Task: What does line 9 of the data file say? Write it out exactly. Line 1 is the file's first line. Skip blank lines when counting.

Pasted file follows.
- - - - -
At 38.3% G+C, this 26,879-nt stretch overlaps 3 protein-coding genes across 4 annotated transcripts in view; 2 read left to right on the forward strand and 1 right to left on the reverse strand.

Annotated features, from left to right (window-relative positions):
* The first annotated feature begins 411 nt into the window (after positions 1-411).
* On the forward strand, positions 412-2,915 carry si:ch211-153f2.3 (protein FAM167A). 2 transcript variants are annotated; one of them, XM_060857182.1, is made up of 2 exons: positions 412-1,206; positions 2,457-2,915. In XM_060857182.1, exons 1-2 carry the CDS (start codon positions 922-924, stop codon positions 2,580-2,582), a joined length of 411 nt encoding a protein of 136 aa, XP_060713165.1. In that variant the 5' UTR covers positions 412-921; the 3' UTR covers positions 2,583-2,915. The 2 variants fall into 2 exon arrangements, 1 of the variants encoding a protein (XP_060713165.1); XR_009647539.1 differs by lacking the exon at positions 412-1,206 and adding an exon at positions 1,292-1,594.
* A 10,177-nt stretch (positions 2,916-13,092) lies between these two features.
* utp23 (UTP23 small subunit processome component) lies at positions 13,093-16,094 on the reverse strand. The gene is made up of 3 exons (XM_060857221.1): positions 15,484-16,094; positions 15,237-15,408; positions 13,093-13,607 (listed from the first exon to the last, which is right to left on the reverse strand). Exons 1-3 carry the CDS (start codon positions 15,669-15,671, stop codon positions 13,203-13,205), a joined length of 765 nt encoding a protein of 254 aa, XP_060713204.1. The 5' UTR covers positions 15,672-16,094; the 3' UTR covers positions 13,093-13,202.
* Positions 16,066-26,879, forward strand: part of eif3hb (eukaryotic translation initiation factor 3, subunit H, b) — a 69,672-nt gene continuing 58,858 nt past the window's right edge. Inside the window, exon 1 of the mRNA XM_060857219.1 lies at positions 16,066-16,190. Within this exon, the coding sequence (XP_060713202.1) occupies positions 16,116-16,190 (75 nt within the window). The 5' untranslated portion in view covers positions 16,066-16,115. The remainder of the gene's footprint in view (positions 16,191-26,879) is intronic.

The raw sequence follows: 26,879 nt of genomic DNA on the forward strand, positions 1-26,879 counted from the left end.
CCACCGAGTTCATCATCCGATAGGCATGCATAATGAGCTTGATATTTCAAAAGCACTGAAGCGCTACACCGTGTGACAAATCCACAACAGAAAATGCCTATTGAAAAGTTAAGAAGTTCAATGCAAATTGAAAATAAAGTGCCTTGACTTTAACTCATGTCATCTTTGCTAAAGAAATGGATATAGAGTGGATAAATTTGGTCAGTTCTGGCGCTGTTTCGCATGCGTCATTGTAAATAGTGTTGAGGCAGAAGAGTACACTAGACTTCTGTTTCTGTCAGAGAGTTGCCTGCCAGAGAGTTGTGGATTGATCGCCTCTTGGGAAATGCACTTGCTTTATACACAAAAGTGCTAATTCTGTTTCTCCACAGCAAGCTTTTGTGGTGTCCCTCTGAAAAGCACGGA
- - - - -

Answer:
CCACCGAGTTCATCATCCGATAGGCATGCATAATGAGCTTGATATTTCAAAAGCACTGAAGCGCTACACCGTGTGACAAATCCACAACAGAAAATGCCTATTGAAAAGTTAAGAAGTTCAATGCAAATTGAAAATAAAGTGCCTTGACTTTAACTCATGTCATCTTTGCTAAAGAAATGGATATAGAGTGGATAAATTTGGTCAGTTCTGGCGCTGTTTCGCATGCGTCATTGTAAATAGTGTTGAGGCAGAAGAGTACACTAGACTTCTGTTTCTGTCAGAGAGTTGCCTGCCAGAGAGTTGTGGATTGATCGCCTCTTGGGAAATGCACTTGCTTTATACACAAAAGTGCTAATTCTGTTTCTCCACAGCAAGCTTTTGTGGTGTCCCTCTGAAAAGCACGGA